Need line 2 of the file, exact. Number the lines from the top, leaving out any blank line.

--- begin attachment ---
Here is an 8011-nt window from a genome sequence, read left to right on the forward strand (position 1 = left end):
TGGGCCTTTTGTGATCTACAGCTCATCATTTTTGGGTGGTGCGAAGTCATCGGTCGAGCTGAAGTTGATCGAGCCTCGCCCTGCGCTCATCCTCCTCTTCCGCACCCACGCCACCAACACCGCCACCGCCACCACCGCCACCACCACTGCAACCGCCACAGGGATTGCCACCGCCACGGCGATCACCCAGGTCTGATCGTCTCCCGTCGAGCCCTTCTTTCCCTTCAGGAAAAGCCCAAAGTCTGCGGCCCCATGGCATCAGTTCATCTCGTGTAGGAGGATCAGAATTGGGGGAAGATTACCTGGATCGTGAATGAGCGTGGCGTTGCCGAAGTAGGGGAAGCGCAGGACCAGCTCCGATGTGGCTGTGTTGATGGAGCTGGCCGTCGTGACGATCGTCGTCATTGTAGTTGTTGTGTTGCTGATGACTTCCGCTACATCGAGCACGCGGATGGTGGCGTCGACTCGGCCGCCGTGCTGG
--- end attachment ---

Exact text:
TGGGCCTTTTGTGATCTACAGCTCATCATTTTTGGGTGGTGCGAAGTCATCGGTCGAGCTGAAGTTGATCGAGCCTCGCCCTGCGCTCATCCTCCTCTTCCGCACCCACGCCACCAACACCGCCACCGCCACCACCGCCACCACCACTGCAACCGCCACAGGGATTGCCACCGCCACGGCGATCACCCAGGTCTGATCGTCTCCCGTCGAGCCCTTCTTTCCCTTCAGGAAAAGCCCAAAGTCTGCGGCCCCATGGCATCAGTTCATCTCGTGTAGGAGGATCAGAATTGGGGGAAGATTACCTGGATCGTGAATGAGCGTGGCGTTGCCGAAGTAGGGGAAGCGCAGGACCAGCTCCGATGTGGCTGTGTTGATGGAGCTGGCCGTCGTGACGATCGTCGTCATTGTAGTTGTTGTGTTGCTGATGACTTCCGCTACATCGAGCACGCGGATGGTGGCGTCGACTCGGCCGCCGTGCTGG